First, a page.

Aboriginal art call for hub
Prominent art groups have called on the City of Karratha to put Aboriginal works front and centre as its landmark arts hub takes shape with no permanent gallery.
Port Hedland has the Courthouse Gallery and Newman the Martumilli Gallery, but the City’s Red Earth Arts Precinct will have no such facility, instead relying on temporary display spaces.
City of Karratha Mayor Peter Long said having no permanent display allowed more flexibility.
“There are a number of areas throughout the facility that have been specifically designed to be used as gallery spaces when required such as the main entry, indoor theatre/conference space and ground floor foyer,” he said.
“The intent is to utilise these spaces to display some of the City’s extensive art collection as well as visiting and other local exhibitions.” Yinjaa-Barni Art Group manager Patricia Floyd said displaying art in galleries often resulted in financial losses for the artists.
“The City has a lot of indigenous art from Cossack Art Awards . . . by some major artists there they could display,” she said.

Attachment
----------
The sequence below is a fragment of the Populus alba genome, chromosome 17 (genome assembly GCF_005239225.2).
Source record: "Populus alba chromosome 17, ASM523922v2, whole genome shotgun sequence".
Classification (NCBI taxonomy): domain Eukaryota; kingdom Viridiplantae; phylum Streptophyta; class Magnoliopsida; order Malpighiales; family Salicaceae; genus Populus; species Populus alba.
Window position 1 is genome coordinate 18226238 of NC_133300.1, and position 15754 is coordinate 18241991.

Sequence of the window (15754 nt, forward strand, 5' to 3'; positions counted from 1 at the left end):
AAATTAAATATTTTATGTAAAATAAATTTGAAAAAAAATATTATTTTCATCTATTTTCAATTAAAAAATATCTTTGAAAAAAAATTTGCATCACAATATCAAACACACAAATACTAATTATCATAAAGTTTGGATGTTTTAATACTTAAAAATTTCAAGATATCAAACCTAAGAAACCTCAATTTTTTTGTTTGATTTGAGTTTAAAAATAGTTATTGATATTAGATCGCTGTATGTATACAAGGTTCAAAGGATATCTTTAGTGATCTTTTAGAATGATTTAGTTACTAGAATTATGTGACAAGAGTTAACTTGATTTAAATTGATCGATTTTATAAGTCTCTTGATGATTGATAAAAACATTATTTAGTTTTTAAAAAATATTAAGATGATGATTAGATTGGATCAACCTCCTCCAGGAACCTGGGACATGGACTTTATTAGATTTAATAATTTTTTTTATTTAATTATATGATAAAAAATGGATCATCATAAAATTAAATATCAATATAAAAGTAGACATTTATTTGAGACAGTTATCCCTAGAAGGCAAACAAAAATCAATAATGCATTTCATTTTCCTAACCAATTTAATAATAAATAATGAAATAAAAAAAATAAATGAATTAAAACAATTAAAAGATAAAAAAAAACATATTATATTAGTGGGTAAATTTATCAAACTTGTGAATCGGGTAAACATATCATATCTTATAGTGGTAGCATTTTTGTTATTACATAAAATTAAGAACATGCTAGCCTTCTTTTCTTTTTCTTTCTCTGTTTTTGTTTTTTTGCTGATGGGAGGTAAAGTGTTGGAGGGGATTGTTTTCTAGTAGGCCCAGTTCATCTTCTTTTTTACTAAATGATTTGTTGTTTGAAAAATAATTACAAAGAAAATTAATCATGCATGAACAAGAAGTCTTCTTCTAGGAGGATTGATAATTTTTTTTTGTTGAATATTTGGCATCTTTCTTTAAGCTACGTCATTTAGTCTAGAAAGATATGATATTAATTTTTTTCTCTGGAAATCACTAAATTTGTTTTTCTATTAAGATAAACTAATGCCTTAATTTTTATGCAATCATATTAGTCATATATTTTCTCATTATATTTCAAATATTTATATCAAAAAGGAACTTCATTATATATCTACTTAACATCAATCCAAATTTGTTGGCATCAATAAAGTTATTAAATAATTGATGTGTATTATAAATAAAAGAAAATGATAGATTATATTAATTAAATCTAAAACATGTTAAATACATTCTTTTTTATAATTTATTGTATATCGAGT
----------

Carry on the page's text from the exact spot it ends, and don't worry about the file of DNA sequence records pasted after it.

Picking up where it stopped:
“I think that would be good because people don’t see them in the Shire building.
“If there was an exhibition that popped up every now and then . . . things like that could be possible but it comes down to what it will
cost us to use the space.” The City and Roebourne Art Group fell out last year when RAG’s submissions for the Red Earth Arts Precinct’s interior and exterior sculptures were knocked back despite being the most popular in public opinion polls.
RAG chief executive Rex Widerstrom said comments from the council at the time suggesting the group’s work was “stockstandard” was insulting.
Both sculptures were awarded to Perth-based groups, with the City citing design compliance issues with RAG’s external wall submission as reason to put the tender out again.
Mr Long said the City had worked with RAG to design the shade structure in the precinct’s amphitheatre.
“The City’s public art policy strives to ensure council procures the highest quality and most befitting public artworks for individual projects regardless of where artists are based,” he said.
“Council has a requirement of all artists commissioned under this policy to authentically engage with our community during the commission process, to enable a skills development opportunity and capacity building for our community such as when an artist visits the area from out of the region.”
Mr Long said Perth artist Brad Jackson was working with the Ngarluma people to develop the audio soundscape accompanying his interior sculpture.
Jackson’s two interior submissions were the least popular choices in the 2016 public opinion poll.